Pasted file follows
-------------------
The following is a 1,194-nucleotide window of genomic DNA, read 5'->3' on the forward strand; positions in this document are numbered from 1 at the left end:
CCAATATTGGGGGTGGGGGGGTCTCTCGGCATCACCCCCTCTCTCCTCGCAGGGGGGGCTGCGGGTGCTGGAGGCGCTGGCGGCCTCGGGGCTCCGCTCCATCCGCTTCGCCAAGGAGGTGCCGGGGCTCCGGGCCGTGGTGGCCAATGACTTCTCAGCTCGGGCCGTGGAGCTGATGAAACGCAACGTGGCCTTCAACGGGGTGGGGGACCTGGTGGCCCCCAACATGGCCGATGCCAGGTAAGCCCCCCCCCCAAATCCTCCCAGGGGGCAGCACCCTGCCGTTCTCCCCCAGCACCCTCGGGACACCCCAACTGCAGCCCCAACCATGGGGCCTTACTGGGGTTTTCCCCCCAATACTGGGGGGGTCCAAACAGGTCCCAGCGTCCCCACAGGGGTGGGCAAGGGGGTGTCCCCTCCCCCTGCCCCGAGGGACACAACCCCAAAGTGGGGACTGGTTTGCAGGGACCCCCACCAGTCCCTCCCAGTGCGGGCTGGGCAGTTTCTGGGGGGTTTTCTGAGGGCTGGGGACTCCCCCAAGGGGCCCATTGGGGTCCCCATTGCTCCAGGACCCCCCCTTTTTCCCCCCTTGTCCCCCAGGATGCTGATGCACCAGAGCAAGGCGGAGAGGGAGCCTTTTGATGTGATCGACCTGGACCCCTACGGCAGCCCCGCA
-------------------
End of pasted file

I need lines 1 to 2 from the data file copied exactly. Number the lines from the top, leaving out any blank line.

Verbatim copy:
The following is a 1,194-nucleotide window of genomic DNA, read 5'->3' on the forward strand; positions in this document are numbered from 1 at the left end:
CCAATATTGGGGGTGGGGGGGTCTCTCGGCATCACCCCCTCTCTCCTCGCAGGGGGGGCTGCGGGTGCTGGAGGCGCTGGCGGCCTCGGGGCTCCGCTCCATCCGCTTCGCCAAGGAGGTGCCGGGGCTCCGGGCCGTGGTGGCCAATGACTTCTCAGCTCGGGCCGTGGAGCTGATGAAACGCAACGTGGCCTTCAACGGGGTGGGGGACCTGGTGGCCCCCAACATGGCCGATGCCAGGTAAGCCCCCCCCCCAAATCCTCCCAGGGGGCAGCACCCTGCCGTTCTCCCCCAGCACCCTCGGGACACCCCAACTGCAGCCCCAACCATGGGGCCTTACTGGGGTTTTCCCCCCAATACTGGGGGGGTCCAAACAGGTCCCAGCGTCCCCACAGGGGTGGGCAAGGGGGTGTCCCCTCCCCCTGCCCCGAGGGACACAACCCCAAAGTGGGGACTGGTTTGCAGGGACCCCCACCAGTCCCTCCCAGTGCGGGCTGGGCAGTTTCTGGGGGGTTTTCTGAGGGCTGGGGACTCCCCCAAGGGGCCCATTGGGGTCCCCATTGCTCCAGGACCCCCCCTTTTTCCCCCCTTGTCCCCCAGGATGCTGATGCACCAGAGCAAGGCGGAGAGGGAGCCTTTTGATGTGATCGACCTGGACCCCTACGGCAGCCCCGCA